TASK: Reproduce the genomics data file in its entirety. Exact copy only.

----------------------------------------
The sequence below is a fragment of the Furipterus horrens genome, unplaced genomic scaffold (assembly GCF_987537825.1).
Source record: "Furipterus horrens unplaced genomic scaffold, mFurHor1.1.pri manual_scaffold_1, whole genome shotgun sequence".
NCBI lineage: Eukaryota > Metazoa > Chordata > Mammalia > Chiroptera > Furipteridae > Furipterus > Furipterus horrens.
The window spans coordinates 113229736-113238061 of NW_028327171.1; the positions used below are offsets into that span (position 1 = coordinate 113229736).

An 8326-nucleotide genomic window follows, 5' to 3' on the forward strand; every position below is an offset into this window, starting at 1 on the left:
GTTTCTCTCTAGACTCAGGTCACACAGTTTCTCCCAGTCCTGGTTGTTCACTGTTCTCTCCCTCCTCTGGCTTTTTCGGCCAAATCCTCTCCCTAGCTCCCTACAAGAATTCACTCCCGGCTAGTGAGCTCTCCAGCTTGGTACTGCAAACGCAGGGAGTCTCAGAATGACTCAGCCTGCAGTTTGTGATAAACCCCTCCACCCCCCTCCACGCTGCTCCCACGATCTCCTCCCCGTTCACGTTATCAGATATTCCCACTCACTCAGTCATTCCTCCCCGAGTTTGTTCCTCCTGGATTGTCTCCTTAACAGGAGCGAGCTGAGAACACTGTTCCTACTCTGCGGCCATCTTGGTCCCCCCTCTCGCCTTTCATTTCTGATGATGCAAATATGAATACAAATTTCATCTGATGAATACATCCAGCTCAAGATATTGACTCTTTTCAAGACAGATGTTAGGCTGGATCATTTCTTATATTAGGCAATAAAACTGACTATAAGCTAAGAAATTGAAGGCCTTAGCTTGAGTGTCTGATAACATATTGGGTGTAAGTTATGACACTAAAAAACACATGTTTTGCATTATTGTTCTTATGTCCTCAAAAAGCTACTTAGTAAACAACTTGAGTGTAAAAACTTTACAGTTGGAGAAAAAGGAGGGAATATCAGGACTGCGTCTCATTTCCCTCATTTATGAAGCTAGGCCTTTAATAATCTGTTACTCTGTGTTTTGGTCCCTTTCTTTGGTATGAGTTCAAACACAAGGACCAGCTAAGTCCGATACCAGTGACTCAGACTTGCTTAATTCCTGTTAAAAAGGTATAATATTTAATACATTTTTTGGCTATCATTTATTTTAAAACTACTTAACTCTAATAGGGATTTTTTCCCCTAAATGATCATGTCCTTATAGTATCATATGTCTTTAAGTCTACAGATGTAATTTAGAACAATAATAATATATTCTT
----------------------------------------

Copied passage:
The sequence below is a fragment of the Furipterus horrens genome, unplaced genomic scaffold (assembly GCF_987537825.1).
Source record: "Furipterus horrens unplaced genomic scaffold, mFurHor1.1.pri manual_scaffold_1, whole genome shotgun sequence".
NCBI lineage: Eukaryota > Metazoa > Chordata > Mammalia > Chiroptera > Furipteridae > Furipterus > Furipterus horrens.
The window spans coordinates 113229736-113238061 of NW_028327171.1; the positions used below are offsets into that span (position 1 = coordinate 113229736).

An 8326-nucleotide genomic window follows, 5' to 3' on the forward strand; every position below is an offset into this window, starting at 1 on the left:
GTTTCTCTCTAGACTCAGGTCACACAGTTTCTCCCAGTCCTGGTTGTTCACTGTTCTCTCCCTCCTCTGGCTTTTTCGGCCAAATCCTCTCCCTAGCTCCCTACAAGAATTCACTCCCGGCTAGTGAGCTCTCCAGCTTGGTACTGCAAACGCAGGGAGTCTCAGAATGACTCAGCCTGCAGTTTGTGATAAACCCCTCCACCCCCCTCCACGCTGCTCCCACGATCTCCTCCCCGTTCACGTTATCAGATATTCCCACTCACTCAGTCATTCCTCCCCGAGTTTGTTCCTCCTGGATTGTCTCCTTAACAGGAGCGAGCTGAGAACACTGTTCCTACTCTGCGGCCATCTTGGTCCCCCCTCTCGCCTTTCATTTCTGATGATGCAAATATGAATACAAATTTCATCTGATGAATACATCCAGCTCAAGATATTGACTCTTTTCAAGACAGATGTTAGGCTGGATCATTTCTTATATTAGGCAATAAAACTGACTATAAGCTAAGAAATTGAAGGCCTTAGCTTGAGTGTCTGATAACATATTGGGTGTAAGTTATGACACTAAAAAACACATGTTTTGCATTATTGTTCTTATGTCCTCAAAAAGCTACTTAGTAAACAACTTGAGTGTAAAAACTTTACAGTTGGAGAAAAAGGAGGGAATATCAGGACTGCGTCTCATTTCCCTCATTTATGAAGCTAGGCCTTTAATAATCTGTTACTCTGTGTTTTGGTCCCTTTCTTTGGTATGAGTTCAAACACAAGGACCAGCTAAGTCCGATACCAGTGACTCAGACTTGCTTAATTCCTGTTAAAAAGGTATAATATTTAATACATTTTTTGGCTATCATTTATTTTAAAACTACTTAACTCTAATAGGGATTTTTTCCCCTAAATGATCATGTCCTTATAGTATCATATGTCTTTAAGTCTACAGATGTAATTTAGAACAATAATAATATATTCTT